Hope’s Boy: A Memoir
Andrew Bridge loves his mother. This is a certainty you will carry away after reading this harrowing memoir of a little boy lost --- taken away by the system, then trapped in it, abandoned not by his mother but by departments and laws and social servants. In all, as a child, Andrew had two years with Hope, the mentally ill girl who gave birth to him at age 17 and tried her best to make a home for him in her own nightmarish hand-to-mouth existence.
Once you read HOPE’S BOY you will find that many of your ideas have changed. If you never really thought about foster care, you will now. If you thought foster care was a benign and necessary system, you will challenge that assumption every time the subject comes up. If you thought that parents whose children wind up in foster care are all criminals and monsters, you will have to think again.
The statistics are grim. Referencing the area where he was fostered, Andrew Bridge, now a lawyer who battles for the rights of foster children, states, "Over the last decade, dozens of children have died in Los Angeles foster care and hundreds more have simply disappeared." And "over half a million American children live in foster care. The majority of them never graduate from high school, and overwhelmingly they enter adulthood only semiliterate… thirty to fifty percent of children aging out of foster care are homeless within two years."
After Andrew was separated from Hope (and yes, that is her real name) --- torn physically from her on a city sidewalk as he pulled at her, she screamed and the neighbors looked on --- he was put in a large institution that is the usual first dumping place for such children. Refusing mutely to take off his clothes that first night among so many strangers, he was put in solitary lockup. It was a mistake he never made again.
Andrew must have had some remarkable coping skills, because his first temporary home placement, with a family he calls the Leonards, gradually turned "permanent" until he was released at age 18. Mrs. Leonard was a Baltic refugee who had spent part of her childhood in Dachau and whose perverse treatment of children often seemed to mirror the ugliest aspects of her own early years. Irrationally desperate for money, she took in foster children against her natural children's objections and treated them like unwanted strangers. For birthdays she demanded that the foster child carefully unwrap his or her single present so that the paper and ribbons could be re-used for the next event.
When Hope managed to get to see Andrew, the system, with Mrs. Leonard's eager compliance, cruelly structured the encounters --- confined to one room and strictly timed. Even Mrs. Leonard's natural children and her husband feared her. Yet somehow Andrew stayed while many other children came and went --- girls who had been sexually abused by age seven; boys who, like him, kept their secrets, their past, locked up tight inside. It was a loveless childhood, but it kept a roof over his head and got him through high school.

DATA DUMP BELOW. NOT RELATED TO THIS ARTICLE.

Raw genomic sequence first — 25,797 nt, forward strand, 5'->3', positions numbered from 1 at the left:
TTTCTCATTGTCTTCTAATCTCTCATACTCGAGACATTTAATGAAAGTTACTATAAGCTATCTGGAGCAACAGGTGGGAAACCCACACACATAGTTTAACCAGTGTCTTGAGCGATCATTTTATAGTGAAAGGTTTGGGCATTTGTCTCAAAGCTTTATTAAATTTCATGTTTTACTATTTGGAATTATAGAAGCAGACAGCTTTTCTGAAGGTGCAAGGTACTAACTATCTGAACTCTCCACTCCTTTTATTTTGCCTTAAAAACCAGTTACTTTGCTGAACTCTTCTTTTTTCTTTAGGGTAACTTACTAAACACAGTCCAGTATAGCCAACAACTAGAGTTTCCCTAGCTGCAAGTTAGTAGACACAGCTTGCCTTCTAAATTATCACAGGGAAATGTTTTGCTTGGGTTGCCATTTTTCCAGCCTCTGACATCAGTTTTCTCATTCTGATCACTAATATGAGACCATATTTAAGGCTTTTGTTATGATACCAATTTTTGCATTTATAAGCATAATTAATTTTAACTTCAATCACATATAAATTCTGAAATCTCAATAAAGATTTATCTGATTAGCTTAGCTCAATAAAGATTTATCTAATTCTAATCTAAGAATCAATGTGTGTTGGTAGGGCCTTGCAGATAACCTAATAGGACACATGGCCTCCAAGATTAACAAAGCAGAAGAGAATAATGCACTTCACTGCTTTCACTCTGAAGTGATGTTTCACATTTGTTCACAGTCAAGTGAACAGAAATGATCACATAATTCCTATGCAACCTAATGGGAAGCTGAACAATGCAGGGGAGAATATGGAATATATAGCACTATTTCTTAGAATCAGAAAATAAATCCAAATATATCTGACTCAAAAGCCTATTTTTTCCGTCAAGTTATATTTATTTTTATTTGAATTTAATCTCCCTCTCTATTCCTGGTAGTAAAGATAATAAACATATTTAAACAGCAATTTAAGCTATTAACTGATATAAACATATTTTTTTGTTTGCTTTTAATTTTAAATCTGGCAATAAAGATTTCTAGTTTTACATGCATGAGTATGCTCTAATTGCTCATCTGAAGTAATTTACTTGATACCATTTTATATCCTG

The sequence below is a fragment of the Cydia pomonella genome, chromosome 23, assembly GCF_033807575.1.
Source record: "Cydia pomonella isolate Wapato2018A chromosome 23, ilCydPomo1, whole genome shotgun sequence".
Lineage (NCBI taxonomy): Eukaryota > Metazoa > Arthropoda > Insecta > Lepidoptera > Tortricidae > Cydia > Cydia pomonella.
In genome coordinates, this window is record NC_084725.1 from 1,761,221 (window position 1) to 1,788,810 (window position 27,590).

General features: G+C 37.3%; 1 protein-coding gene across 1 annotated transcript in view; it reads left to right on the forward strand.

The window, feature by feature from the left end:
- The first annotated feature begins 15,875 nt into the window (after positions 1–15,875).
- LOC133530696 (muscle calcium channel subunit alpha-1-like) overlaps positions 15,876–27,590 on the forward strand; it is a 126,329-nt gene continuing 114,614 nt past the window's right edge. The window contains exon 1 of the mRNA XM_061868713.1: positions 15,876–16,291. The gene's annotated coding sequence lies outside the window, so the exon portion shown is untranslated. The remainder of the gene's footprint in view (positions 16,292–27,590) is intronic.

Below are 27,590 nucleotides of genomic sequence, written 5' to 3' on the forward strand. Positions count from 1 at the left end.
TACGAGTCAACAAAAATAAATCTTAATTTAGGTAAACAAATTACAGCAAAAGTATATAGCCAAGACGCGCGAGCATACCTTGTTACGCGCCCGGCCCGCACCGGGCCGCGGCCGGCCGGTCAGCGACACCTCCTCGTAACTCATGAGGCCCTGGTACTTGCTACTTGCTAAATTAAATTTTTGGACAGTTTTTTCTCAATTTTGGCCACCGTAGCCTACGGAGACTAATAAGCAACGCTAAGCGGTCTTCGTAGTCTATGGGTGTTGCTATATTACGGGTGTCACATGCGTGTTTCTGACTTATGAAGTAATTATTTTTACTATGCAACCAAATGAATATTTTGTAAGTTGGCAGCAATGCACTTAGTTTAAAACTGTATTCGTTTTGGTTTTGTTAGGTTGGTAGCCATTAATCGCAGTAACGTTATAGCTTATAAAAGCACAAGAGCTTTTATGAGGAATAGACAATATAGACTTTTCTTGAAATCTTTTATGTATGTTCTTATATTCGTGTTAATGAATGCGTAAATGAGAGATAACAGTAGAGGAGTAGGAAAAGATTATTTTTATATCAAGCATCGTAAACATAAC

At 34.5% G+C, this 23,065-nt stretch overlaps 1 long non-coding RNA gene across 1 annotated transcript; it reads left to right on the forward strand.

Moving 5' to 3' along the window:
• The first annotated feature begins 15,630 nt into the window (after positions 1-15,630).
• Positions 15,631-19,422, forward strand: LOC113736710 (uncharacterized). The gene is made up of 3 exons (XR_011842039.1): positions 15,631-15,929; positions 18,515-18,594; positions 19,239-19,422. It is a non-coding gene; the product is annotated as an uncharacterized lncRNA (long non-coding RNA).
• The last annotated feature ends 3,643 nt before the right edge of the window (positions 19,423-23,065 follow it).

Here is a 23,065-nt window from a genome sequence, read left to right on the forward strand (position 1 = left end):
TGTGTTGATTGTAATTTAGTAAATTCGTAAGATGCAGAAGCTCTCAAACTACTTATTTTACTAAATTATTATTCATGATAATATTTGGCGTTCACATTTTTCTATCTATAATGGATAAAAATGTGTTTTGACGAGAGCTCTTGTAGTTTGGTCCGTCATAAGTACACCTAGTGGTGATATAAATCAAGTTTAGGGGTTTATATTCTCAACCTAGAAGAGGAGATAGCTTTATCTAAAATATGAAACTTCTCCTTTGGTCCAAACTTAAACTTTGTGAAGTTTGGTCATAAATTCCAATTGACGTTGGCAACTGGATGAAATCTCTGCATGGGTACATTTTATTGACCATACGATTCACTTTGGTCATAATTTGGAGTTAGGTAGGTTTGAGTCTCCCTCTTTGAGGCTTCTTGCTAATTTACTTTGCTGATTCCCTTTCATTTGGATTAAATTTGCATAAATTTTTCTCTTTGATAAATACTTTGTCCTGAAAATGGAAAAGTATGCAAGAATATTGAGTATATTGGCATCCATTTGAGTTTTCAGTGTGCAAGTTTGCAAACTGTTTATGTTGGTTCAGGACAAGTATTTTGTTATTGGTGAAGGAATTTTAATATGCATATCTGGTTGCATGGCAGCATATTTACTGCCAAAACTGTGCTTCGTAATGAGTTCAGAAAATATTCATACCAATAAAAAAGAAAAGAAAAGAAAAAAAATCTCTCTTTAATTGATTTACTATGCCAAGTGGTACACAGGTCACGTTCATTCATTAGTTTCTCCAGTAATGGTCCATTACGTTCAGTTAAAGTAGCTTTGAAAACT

Andrew wasn't a trusting boy, always convinced that he would be a social pariah if other kids knew his mother wasn't there for him. He managed to override his social fears, however, and achieved many honors in high school, took part-time jobs and determinedly bicycled everywhere so he wasn't dependent on the erratic largesse of the Leonards. He was admitted to Wesleyan College with a full scholarship and later to Harvard Law School.
Between ages 8 and 18, Andrew had a troupe of social workers, but he rarely saw them --- they came to visit but mainly to get reports from Mrs. Leonard. Years later one of those nameless professionals told him that his mother had tried many times, and come so close, to get custody of him. But at the time he was not informed, never given a hint about his mother's continued caring through their separation. This lack of information about children's cases became one of the matters that Andrew sought (successfully) to change once he made the decision to use his law degree to advocate for kids trapped in the system. He is still out there jousting, not just in California but, for example, in Alabama, where in the 1990s he helped investigate a facility in Eufaula where recalcitrant children were locked in a dank basement, and staff abuse (such as inciting fights among the children) was commonplace.
The author emphasizes that every foster child nurses the belief that his mother, her father, will come back, will rescue, will want to pour out the love that normal children take for granted. It is the cherished dream in lives that are generally a bleak landscape of loneliness and emotional emptiness.
Andrew's reunion with Hope just before he left for college is a centerpiece of his story. He writes, "She was not what I had hoped, not what I had rehearsed." She was living in a state mental hospital and worn down by years of stultifying medications designed to keep her from hearing her destructive voices. Yet at the end of that first brief visit, she murmured, "You know, I tried." That is all the affirmation the child Andy and the adult Andrew needed. He will never abandon his mother or blame her for her failures, and will continue to fight for the rights of children who, like him, live in silent, desperate hope.
Reviewed by Barbara Bamberger Scott on February 5, 2008